It is important for the issue of diversity in graphic design to be solved soon. If the situation does not change in the near future, the field will lose all of its credibility. How can graphic design be taken seriously if only a certain demographic of individuals are behind the work? What the field lacks is a different perspective. One from people of different backgrounds who can relate to the American people.

Employers agree that it is ideal to keep people of different races in their place of business simply because it speaks to the morals and values of the company. Also, it is important to have different kinds of people to serve a community that also has different kinds of people in it. When the world notices this trend of Caucasian Americans dominating the graphic design industry they will stop and think. Where are all the minority designers? Why are they not getting the big time commissions and creative director jobs? This is the issue that could possibly make the industry lose all of its credibility.

It brings a certain life and spark to the workplace when a diverse group of people are working together. This also ultimately brings about a better quality of work. If graphic design was more diverse, than the work itself would rise to another level. When working in a group setting, people are bound to have different ways of solving problems, different skills sets, and life experiences. Diversity will lead to a much richer experience in graphic design in the United States. Better work will lead to United States graphic design becoming more respected worldwide.
Researchers Dr. Yoko Akama and Dr. Carolyn Barnes have studied the lack of diversity in graphic design. They focused on the industry over in Australia. It is shocking how similar the culture in Australia is to the United States. Both of the countries are parallel in the fact that are hosts to a heavy flow of immigration leading to a very diverse and cultural community. They also suffer a lot of the same issues that the Untied States does. Graphic design is controlled by mostly White Australians, and it leads to problems in the industry. Doctor Akama explains that “When diversity is not a visible attribute of graphic design, its potential to make a meaningful contribution to Australian culture and society is questionable.” (Akama, and Barnes 34) The same problem can occur here in the States. Without the diverse range of designers this lively culture has a potential to misrepresent the entire continent to the rest of the world.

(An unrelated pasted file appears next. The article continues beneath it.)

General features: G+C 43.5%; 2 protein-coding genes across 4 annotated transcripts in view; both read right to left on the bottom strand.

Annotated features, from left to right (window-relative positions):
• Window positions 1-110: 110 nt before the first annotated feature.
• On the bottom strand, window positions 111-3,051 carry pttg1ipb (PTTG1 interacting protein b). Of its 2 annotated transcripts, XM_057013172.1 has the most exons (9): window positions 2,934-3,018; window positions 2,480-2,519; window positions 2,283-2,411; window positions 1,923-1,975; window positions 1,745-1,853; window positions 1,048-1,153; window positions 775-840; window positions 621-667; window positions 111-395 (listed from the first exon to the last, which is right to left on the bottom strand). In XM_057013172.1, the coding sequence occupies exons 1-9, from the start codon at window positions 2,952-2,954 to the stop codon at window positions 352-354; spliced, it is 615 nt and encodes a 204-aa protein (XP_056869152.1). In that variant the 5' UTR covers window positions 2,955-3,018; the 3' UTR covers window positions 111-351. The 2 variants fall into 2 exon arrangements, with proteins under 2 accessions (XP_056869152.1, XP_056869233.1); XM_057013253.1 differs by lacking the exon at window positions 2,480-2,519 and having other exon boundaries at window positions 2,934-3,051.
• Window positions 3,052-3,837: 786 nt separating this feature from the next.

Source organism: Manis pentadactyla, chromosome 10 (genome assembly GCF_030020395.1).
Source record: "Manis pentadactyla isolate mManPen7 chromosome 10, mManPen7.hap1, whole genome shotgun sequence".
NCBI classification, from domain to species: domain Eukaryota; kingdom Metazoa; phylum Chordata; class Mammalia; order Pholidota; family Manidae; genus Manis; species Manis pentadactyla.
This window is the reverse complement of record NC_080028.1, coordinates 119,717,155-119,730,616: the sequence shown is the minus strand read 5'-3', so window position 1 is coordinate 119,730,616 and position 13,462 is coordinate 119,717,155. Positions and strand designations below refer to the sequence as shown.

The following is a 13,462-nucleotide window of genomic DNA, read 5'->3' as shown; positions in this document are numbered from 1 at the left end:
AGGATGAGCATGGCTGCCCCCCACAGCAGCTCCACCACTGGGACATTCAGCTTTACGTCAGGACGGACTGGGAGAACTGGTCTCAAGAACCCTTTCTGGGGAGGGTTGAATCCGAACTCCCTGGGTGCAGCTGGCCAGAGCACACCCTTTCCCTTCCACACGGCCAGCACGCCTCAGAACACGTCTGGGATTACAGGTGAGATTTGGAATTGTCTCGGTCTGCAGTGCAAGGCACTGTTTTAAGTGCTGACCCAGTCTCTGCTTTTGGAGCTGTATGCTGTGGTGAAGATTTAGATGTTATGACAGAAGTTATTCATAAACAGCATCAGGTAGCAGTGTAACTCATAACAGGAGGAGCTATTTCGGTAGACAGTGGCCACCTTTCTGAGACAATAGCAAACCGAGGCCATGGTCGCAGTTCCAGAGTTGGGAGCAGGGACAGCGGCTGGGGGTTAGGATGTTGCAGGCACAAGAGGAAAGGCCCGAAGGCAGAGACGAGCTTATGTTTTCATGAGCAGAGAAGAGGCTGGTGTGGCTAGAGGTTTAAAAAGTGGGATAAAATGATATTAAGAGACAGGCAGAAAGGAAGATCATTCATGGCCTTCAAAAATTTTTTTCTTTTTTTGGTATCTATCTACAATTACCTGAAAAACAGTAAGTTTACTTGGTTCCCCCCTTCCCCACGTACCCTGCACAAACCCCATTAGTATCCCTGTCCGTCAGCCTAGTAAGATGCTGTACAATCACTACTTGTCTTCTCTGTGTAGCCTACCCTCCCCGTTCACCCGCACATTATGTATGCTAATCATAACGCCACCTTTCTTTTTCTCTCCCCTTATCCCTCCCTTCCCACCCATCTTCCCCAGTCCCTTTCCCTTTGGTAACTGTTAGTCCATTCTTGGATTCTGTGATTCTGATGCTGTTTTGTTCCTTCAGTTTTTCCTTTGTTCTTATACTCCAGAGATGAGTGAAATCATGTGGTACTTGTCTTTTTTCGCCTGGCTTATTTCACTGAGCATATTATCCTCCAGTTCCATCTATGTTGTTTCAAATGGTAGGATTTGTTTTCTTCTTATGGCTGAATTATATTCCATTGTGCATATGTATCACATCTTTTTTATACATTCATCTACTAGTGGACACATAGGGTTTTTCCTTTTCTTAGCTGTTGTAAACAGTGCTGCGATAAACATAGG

Minorities bring something new to the table when they participate in different activities. David Rice is the founder of the Organization of Black Designers (OBD) and also the president of the design firm Design Communications Inc. based in Washington DC. He points out that African Americans have made great impacts in other fields, changing them significantly. His two main examples are the sports an music industry. What baseball would be without moguls such as Jackie Robinson or record breaking Hank Aaron? It is also needless to say that African Americans have totally shaped and defined the glamour and glitz of sports such as football and basketball.
Music has been greatly influenced by blacks as well. Ray Charles, Dizzy, Miles Davis, Little Richard, and the Jacksons are just a few artists that are universally inspiring to our nation (Rice 3). It can be argued that because of African Americans, the US has the richest musical heritage of any other nation. Why can’t the field of graphic design also be influenced by minorities in such a way? Rice believes that if this industry was more like the music industry, then it would be much more rich and exciting (Rice 3). Minority values in experiences need to be shown more in graphic design. To do so, there has to be a stronger presence in the field.

Graphic design does have the potential to evolve on the same level other fields have. There are designers that are working in other countries that show us the type of work that we are missing here in the US. Reza Abedini is an example of a current designer with a unique cultural aesthetic. He is a designer from Iran and has gained world recognition for his use of typography in his native language of Farsi. Because his personal style is one that no one has seen before, he has won various awards and he even appears in Megg’s History of Graphic Design, being one of the few designers mentioned who are not White.